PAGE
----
Lecanemab appeared to slow down cognitive and functional decline in Alzheimer’s patients in a clinical trial, but there were also adverse effects noted.
An experimental drug has given hope that new forms of treatment could be possible for patients with Alzheimer’s disease.
The drug called lecanemab was shown to slow down cognitive and functional decline in Alzheimer’s patients by 27pc in a clinical trial, according to a study published in the New England Journal of Medicine.
Lecanemab is an antibody that targets a harmful protein called amyloid beta. This protein builds up in the brain of those with Alzheimer’s.
The potential of the drug has been hailed by some groups, with Alzheimer’s Research UK describing the findings as “momentous”.
However, there were also adverse effects noted during the phase-three clinical trial, which involved 1,795 adults with early-stage Alzheimer’s disease or mild Alzheimer’s disease-related dementia.
Serious adverse effects occurred in 14pc of the participants in the lecanemab group and more than 11pc of those in the placebo group. The most common adverse events in the group that took the drug were reactions to the intravenous infusions and MRI abnormalities such as brain swelling.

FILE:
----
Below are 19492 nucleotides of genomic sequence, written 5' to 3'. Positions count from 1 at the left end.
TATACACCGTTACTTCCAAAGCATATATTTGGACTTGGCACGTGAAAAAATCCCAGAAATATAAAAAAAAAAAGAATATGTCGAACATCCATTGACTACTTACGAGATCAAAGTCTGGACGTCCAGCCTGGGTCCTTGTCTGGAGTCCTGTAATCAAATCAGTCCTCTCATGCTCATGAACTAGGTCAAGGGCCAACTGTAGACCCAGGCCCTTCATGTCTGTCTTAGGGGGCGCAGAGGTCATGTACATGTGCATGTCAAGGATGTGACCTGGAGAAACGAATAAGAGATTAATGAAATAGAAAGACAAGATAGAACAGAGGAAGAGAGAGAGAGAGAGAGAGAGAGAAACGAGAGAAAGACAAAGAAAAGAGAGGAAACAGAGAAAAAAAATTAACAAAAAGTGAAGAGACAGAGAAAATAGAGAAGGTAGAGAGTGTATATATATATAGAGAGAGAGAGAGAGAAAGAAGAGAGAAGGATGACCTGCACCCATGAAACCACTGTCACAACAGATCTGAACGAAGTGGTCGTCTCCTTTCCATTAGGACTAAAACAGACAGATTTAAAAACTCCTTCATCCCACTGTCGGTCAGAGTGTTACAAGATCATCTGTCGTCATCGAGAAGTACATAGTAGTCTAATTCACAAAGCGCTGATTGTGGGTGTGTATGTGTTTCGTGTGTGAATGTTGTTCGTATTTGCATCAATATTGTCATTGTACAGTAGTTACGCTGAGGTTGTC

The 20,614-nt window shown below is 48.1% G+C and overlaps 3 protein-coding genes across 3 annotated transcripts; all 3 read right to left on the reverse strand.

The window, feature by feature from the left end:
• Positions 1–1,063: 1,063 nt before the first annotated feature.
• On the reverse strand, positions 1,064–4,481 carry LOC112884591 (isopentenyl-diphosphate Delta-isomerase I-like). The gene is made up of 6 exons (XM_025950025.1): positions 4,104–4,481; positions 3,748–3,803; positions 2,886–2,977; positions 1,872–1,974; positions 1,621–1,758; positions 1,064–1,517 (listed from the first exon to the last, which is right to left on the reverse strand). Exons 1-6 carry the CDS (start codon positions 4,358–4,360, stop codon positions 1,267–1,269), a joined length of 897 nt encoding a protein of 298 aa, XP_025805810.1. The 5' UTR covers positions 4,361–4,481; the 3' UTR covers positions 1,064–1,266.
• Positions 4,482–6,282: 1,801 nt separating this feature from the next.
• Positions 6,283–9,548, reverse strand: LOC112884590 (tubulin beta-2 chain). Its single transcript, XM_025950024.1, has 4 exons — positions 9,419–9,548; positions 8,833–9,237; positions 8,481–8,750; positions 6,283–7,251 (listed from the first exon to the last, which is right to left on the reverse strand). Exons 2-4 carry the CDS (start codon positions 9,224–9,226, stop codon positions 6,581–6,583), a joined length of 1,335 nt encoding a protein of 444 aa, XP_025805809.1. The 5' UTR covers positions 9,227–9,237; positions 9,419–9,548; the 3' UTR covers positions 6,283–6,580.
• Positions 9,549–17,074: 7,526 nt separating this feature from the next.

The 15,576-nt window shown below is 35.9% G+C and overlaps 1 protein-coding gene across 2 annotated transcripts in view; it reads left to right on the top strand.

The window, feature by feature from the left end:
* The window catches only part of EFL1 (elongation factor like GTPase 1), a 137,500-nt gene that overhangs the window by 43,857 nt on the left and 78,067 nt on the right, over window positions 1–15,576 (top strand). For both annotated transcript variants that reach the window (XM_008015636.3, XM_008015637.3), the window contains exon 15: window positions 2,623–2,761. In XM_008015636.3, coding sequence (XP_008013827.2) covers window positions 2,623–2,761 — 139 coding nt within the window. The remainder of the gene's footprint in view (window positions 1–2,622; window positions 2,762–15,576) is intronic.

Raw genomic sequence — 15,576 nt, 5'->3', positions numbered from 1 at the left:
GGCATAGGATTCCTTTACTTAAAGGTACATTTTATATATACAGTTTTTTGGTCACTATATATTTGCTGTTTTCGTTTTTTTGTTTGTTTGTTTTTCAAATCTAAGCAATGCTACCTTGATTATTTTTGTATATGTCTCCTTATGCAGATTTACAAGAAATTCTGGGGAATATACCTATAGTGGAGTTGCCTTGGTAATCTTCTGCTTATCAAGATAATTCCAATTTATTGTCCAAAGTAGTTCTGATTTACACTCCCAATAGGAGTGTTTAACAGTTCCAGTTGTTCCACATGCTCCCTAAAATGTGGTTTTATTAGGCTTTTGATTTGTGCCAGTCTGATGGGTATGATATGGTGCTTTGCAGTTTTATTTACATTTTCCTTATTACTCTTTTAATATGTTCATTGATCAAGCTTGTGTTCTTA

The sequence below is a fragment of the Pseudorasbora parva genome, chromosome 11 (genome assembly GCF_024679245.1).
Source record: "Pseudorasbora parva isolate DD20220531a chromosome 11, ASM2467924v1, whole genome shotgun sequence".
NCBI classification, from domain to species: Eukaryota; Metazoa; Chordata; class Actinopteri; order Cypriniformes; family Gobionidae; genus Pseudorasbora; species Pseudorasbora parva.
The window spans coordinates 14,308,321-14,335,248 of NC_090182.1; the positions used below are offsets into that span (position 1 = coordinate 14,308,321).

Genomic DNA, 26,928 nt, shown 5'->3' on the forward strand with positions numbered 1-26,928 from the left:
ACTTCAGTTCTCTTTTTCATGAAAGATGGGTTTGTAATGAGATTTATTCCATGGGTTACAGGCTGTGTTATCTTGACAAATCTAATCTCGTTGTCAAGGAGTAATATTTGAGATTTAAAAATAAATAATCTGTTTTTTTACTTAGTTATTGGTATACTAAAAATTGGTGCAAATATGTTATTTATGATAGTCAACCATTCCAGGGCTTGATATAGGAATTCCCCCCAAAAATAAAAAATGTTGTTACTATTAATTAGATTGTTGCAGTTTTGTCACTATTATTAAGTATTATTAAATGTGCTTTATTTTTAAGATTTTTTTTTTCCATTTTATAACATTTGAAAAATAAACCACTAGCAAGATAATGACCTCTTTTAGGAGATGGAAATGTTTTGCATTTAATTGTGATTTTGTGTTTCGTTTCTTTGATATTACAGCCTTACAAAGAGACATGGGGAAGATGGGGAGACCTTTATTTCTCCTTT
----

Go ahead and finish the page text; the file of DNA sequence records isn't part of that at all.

Despite these adverse effects, the results of the study have been welcomed by the Alzheimer Society of Ireland (ASI). The society said there are an estimated 64,000 people with dementia in Ireland and that number is anticipated to increase to 150,000 by 2045.
ASI research and policy manager Dr Laura O’Philbin said lecanemab is the “most credible treatment option” for early Alzheimer’s disease that the world has seen “after decades of work”.
“While the clinical benefits appear small, scientifically, this is a pivotal development and brings hope to people concerned about dementia worldwide,” O’Philbin said.
The study concluded that longer trials are warranted to determine the efficacy and safety of lecanemab in early Alzheimer’s disease over time. The drug has been filed for accelerated regulatory approval from the FDA by Japanese pharma company Eisai.
But O’Philbin said there is still “a long way to go” for lecanemab to reach patients in Ireland.
“Regulatory approval and developments in our health system are needed before we might see lecanemab offered to people in Ireland,” she said. “The ASI looks forward to continuing to collaborate with our research and clinical colleagues and government representatives.”
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